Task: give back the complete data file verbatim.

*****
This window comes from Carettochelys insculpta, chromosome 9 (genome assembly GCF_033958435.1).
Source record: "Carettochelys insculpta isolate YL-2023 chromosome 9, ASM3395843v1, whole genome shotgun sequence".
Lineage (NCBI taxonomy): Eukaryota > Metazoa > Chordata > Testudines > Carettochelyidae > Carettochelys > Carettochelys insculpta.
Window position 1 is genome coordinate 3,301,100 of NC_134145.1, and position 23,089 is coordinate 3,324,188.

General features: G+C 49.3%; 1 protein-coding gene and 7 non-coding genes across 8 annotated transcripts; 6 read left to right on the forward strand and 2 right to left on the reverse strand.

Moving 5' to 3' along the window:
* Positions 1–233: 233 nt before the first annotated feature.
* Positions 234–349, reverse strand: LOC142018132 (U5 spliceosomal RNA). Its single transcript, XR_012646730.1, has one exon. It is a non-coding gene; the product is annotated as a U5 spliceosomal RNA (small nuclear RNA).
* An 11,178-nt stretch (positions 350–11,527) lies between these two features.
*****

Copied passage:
This window comes from Carettochelys insculpta, chromosome 9 (genome assembly GCF_033958435.1).
Source record: "Carettochelys insculpta isolate YL-2023 chromosome 9, ASM3395843v1, whole genome shotgun sequence".
Lineage (NCBI taxonomy): Eukaryota > Metazoa > Chordata > Testudines > Carettochelyidae > Carettochelys > Carettochelys insculpta.
Window position 1 is genome coordinate 3,301,100 of NC_134145.1, and position 23,089 is coordinate 3,324,188.

General features: G+C 49.3%; 1 protein-coding gene and 7 non-coding genes across 8 annotated transcripts; 6 read left to right on the forward strand and 2 right to left on the reverse strand.

Moving 5' to 3' along the window:
* Positions 1–233: 233 nt before the first annotated feature.
* Positions 234–349, reverse strand: LOC142018132 (U5 spliceosomal RNA). Its single transcript, XR_012646730.1, has one exon. It is a non-coding gene; the product is annotated as a U5 spliceosomal RNA (small nuclear RNA).
* An 11,178-nt stretch (positions 350–11,527) lies between these two features.